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Originally posted by groingrinder
reply to post by mumma in pyjamas
We are the only country who is expected to have open borders. Try traipsing into Mexico and see what it gets you. Everyone talks open borders trash when it only applies to the United States.
Not one to be told what to do, Crash stayed in the United States about 15 minutes, he said. He then walked back across into Tijuana and, as is the case with most Americans, no official asked him for identification to get in.
Originally posted by peck420
reply to post by whatukno
Can you please show, and highlight, the portion of the law that allows the police to stop anybody and ask for identification?
As I have read it, the police need to have already detained you for a crime before they can ask for identification.
Originally posted by peck420
reply to post by K J Gunderson
The point of the law is to allow the state police to do a job the federal government is neglecting.
If the feds had just done what they are supposed to do, by their own laws!, there would never have been a need for Arizona's law in the first place.
States with “stop and identify” statutes There is no federal law requiring that an individual identify herself during a Terry stop. Hiibel merely established that states and localities have the power to require people to identify themselves under those conditions. As of 2009, the following 24 states have “stop and identify” laws, sometimes incorporating them into their loitering and prowling statutes (Florida as an example):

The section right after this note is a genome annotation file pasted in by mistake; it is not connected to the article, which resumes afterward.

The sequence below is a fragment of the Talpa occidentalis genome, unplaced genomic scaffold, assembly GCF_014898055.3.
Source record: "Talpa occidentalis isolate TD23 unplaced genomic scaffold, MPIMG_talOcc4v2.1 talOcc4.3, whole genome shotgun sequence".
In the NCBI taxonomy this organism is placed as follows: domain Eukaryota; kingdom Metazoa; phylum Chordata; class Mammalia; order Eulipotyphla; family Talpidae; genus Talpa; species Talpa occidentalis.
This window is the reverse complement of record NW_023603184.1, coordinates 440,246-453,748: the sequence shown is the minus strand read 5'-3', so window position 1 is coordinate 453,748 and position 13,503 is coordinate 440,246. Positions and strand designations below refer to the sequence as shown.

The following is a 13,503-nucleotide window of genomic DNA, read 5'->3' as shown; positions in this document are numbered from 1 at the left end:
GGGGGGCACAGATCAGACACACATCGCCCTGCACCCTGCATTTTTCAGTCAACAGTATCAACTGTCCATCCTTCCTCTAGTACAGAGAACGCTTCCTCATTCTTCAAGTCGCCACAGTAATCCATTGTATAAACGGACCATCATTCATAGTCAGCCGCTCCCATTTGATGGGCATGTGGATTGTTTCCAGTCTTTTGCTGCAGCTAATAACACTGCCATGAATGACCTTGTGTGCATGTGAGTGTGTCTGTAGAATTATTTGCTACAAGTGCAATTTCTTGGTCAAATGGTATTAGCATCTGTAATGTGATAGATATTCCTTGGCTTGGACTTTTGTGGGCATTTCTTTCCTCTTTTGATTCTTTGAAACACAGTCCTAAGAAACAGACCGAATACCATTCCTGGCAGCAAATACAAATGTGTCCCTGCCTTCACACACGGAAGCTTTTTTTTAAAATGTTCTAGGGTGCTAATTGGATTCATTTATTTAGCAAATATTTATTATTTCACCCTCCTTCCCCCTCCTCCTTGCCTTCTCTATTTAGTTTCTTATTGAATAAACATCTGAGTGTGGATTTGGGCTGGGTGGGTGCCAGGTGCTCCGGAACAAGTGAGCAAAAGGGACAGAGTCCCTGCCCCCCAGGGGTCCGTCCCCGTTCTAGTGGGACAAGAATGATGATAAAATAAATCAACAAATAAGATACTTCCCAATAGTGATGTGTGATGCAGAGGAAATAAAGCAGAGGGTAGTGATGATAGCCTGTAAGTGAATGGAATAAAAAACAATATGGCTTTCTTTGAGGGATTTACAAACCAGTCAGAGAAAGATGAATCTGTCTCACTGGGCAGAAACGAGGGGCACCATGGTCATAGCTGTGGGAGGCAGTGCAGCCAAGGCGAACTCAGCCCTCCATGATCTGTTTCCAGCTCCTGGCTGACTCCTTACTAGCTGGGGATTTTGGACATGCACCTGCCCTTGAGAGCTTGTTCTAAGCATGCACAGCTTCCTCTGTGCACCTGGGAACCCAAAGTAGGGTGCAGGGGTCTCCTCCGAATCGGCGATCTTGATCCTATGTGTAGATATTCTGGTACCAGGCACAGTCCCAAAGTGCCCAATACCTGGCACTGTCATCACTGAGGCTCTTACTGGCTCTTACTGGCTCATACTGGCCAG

Alabama Ala. Code §15-5-30
Arizona Ari. Rev. Stat. Tit. 13, §2412 (enacted 2005)
Arkansas Ark. Code Ann. §5-71-213(a)(1)
Colorado Colo. Rev. Stat. §16-3-103(1)
Delaware Del. Code Ann., Tit. 11, §§1902, 1321(6)
Florida Fla. Stat. §856.021(2) (loitering and prowling)
Georgia Ga. Code Ann. §16-11-36(b) (loitering statute)
Illinois Ill. Comp. Stat., ch. 725, §5/107-14
Indiana Indiana Code §34-28-5-3.5
Kansas Kan. Stat. Ann. §22-2402(1)
Louisiana La. Code Crim. Proc. Ann., Art. 215.1(A)
Missouri Mo. Rev. Stat. §84.710(2)
Montana Mont. Code Ann. §46-5-401
Nebraska Neb. Rev. Stat. §29-829
Nevada Nev. Rev. Stat. §171.123
New Hampshire N. H. Rev. Stat. Ann. §594:2
New Mexico N. M. Stat. Ann. §30-22-3
New York N. Y. Crim. Proc. Law (CPL) §140.50 (1)
North Dakota N.D. Cent. Code §29-29-21 (PDF)
Ohio Ohio Rev. Code §2921.29 (enacted 2006)
Rhode Island R. I. Gen. Laws §12-7-1 Utah
Utah Code Ann. §77-7-15
Vermont Vt. Stat. Ann., Tit. 24, §1983
Wisconsin Wis. Stat. §968.24
WASHINGTON June 21, 2004 ? The Supreme Court ruled Monday that people do not have a constitutional right to refuse to tell police their names. The 5-4 decision frees the government to arrest and punish people who won't cooperate by revealing their identity.